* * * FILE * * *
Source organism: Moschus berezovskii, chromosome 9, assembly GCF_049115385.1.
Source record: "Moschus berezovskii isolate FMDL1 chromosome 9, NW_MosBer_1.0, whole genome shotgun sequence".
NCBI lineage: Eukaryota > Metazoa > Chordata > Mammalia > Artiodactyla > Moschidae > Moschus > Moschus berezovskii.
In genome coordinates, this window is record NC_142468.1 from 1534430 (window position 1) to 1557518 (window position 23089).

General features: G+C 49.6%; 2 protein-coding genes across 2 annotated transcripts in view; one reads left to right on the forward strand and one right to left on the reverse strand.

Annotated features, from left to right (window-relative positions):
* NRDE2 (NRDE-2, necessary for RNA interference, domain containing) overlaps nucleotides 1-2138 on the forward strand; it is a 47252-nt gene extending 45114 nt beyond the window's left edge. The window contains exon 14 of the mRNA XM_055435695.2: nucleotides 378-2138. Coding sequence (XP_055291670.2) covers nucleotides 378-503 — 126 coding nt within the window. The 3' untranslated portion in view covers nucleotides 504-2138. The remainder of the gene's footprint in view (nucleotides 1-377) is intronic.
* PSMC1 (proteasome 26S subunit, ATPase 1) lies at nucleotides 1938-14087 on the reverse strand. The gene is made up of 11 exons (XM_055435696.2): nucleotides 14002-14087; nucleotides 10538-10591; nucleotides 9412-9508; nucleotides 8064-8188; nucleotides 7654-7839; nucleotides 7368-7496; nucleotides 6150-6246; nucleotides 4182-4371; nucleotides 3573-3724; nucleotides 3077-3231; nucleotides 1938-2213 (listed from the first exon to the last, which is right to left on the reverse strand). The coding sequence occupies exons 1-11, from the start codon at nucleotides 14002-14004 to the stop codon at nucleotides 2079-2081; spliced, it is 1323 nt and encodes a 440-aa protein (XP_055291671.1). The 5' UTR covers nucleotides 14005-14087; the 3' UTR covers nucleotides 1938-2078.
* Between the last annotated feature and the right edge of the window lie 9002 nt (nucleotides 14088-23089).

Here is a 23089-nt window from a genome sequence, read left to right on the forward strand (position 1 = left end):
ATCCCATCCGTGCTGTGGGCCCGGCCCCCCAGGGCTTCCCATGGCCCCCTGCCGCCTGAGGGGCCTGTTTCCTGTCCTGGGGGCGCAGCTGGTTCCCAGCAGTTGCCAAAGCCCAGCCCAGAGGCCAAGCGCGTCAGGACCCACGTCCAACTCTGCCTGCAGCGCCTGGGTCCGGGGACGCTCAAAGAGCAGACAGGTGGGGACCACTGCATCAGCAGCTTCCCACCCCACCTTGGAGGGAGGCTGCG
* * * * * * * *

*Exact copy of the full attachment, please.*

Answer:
Source organism: Moschus berezovskii, chromosome 9, assembly GCF_049115385.1.
Source record: "Moschus berezovskii isolate FMDL1 chromosome 9, NW_MosBer_1.0, whole genome shotgun sequence".
NCBI lineage: Eukaryota > Metazoa > Chordata > Mammalia > Artiodactyla > Moschidae > Moschus > Moschus berezovskii.
In genome coordinates, this window is record NC_142468.1 from 1534430 (window position 1) to 1557518 (window position 23089).

General features: G+C 49.6%; 2 protein-coding genes across 2 annotated transcripts in view; one reads left to right on the forward strand and one right to left on the reverse strand.

Annotated features, from left to right (window-relative positions):
* NRDE2 (NRDE-2, necessary for RNA interference, domain containing) overlaps nucleotides 1-2138 on the forward strand; it is a 47252-nt gene extending 45114 nt beyond the window's left edge. The window contains exon 14 of the mRNA XM_055435695.2: nucleotides 378-2138. Coding sequence (XP_055291670.2) covers nucleotides 378-503 — 126 coding nt within the window. The 3' untranslated portion in view covers nucleotides 504-2138. The remainder of the gene's footprint in view (nucleotides 1-377) is intronic.
* PSMC1 (proteasome 26S subunit, ATPase 1) lies at nucleotides 1938-14087 on the reverse strand. The gene is made up of 11 exons (XM_055435696.2): nucleotides 14002-14087; nucleotides 10538-10591; nucleotides 9412-9508; nucleotides 8064-8188; nucleotides 7654-7839; nucleotides 7368-7496; nucleotides 6150-6246; nucleotides 4182-4371; nucleotides 3573-3724; nucleotides 3077-3231; nucleotides 1938-2213 (listed from the first exon to the last, which is right to left on the reverse strand). The coding sequence occupies exons 1-11, from the start codon at nucleotides 14002-14004 to the stop codon at nucleotides 2079-2081; spliced, it is 1323 nt and encodes a 440-aa protein (XP_055291671.1). The 5' UTR covers nucleotides 14005-14087; the 3' UTR covers nucleotides 1938-2078.
* Between the last annotated feature and the right edge of the window lie 9002 nt (nucleotides 14088-23089).

Here is a 23089-nt window from a genome sequence, read left to right on the forward strand (position 1 = left end):
ATCCCATCCGTGCTGTGGGCCCGGCCCCCCAGGGCTTCCCATGGCCCCCTGCCGCCTGAGGGGCCTGTTTCCTGTCCTGGGGGCGCAGCTGGTTCCCAGCAGTTGCCAAAGCCCAGCCCAGAGGCCAAGCGCGTCAGGACCCACGTCCAACTCTGCCTGCAGCGCCTGGGTCCGGGGACGCTCAAAGAGCAGACAGGTGGGGACCACTGCATCAGCAGCTTCCCACCCCACCTTGGAGGGAGGCTGCG